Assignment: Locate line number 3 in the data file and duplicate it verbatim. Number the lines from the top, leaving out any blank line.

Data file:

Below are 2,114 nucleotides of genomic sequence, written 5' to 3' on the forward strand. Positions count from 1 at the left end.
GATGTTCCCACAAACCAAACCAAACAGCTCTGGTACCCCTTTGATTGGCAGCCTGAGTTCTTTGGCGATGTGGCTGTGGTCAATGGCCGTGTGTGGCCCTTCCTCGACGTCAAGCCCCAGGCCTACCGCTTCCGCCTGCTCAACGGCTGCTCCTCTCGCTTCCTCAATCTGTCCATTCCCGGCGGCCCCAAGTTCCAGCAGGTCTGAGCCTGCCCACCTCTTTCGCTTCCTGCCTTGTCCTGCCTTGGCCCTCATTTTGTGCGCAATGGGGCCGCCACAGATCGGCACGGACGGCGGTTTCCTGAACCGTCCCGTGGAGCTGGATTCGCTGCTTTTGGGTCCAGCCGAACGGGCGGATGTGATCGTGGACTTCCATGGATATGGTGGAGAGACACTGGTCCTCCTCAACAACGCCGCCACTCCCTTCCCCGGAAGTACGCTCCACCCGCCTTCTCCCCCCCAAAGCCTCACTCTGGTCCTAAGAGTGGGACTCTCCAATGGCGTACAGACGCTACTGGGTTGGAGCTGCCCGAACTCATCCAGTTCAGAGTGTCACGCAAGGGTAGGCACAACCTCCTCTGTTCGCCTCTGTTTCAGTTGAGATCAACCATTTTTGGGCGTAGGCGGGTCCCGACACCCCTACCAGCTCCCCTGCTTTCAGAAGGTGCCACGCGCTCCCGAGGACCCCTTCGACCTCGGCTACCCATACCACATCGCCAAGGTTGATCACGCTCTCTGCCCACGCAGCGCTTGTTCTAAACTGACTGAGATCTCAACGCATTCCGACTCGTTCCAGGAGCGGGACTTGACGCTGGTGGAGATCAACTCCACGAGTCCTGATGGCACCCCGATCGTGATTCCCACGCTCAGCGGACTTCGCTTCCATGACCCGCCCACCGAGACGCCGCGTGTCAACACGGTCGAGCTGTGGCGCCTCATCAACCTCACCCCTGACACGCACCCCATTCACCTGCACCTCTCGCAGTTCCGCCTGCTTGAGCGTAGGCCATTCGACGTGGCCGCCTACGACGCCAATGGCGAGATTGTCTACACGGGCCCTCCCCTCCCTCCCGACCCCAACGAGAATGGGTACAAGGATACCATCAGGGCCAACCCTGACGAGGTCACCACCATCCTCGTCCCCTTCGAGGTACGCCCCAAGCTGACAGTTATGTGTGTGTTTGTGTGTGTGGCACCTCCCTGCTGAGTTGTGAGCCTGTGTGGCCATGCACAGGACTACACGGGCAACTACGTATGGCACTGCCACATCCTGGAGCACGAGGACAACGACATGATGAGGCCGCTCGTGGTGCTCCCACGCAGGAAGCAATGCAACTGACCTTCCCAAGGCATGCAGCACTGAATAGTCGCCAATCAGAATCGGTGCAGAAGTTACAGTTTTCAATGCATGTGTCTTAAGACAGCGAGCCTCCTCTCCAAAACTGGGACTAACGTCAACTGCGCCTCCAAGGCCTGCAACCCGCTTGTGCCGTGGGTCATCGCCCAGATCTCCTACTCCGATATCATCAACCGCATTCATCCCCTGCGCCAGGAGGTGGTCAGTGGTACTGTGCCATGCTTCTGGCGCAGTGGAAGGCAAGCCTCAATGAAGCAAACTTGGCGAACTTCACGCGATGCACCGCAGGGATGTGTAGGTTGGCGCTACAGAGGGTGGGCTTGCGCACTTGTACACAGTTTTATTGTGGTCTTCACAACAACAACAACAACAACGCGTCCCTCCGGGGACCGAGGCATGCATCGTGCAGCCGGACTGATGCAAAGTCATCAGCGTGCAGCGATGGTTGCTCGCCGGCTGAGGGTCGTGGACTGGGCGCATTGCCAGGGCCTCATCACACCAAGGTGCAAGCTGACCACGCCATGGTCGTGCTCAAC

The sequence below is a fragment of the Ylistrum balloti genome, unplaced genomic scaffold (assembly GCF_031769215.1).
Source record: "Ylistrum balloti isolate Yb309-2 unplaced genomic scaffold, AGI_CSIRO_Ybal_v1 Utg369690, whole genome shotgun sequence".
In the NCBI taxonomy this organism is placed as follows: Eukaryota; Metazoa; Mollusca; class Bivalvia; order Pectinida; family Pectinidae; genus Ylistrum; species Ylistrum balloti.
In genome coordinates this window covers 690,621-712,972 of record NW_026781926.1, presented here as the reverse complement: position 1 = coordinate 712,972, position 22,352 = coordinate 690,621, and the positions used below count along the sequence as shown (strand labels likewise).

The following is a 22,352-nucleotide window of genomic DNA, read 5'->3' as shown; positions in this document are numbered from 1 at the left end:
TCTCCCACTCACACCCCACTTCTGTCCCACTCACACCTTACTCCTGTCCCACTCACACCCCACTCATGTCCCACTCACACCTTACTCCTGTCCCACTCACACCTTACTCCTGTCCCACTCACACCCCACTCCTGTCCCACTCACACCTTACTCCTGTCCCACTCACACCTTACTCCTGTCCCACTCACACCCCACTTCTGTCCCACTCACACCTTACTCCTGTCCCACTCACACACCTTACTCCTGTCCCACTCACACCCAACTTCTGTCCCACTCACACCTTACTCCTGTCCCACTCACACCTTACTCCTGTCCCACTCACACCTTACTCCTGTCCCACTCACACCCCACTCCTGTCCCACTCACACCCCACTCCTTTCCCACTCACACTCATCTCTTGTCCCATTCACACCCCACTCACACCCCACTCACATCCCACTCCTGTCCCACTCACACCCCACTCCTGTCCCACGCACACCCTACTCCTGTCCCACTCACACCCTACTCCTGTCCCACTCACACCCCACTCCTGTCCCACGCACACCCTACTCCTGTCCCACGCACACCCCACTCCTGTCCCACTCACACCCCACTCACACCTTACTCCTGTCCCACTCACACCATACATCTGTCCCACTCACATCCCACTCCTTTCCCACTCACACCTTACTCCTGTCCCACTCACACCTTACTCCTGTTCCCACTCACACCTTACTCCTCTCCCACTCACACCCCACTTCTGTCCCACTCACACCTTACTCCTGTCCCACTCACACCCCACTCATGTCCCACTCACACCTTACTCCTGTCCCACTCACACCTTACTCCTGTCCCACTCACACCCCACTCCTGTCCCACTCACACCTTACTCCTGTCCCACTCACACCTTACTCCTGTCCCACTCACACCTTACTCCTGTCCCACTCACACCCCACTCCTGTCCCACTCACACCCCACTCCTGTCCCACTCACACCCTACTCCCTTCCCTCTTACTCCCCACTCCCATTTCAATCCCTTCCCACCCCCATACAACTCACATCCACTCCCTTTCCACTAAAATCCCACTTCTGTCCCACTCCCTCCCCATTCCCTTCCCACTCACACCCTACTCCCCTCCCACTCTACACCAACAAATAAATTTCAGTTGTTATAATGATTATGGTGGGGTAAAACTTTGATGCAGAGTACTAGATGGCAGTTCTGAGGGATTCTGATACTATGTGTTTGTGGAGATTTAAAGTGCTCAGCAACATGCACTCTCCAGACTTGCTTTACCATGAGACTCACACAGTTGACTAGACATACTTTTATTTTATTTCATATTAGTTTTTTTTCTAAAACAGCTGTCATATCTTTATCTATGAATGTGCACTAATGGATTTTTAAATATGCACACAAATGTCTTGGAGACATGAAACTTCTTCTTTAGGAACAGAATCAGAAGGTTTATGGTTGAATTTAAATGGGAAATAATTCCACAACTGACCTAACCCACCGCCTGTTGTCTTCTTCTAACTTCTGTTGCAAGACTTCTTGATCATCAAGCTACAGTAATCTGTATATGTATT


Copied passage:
The sequence below is a fragment of the Ylistrum balloti genome, unplaced genomic scaffold (assembly GCF_031769215.1).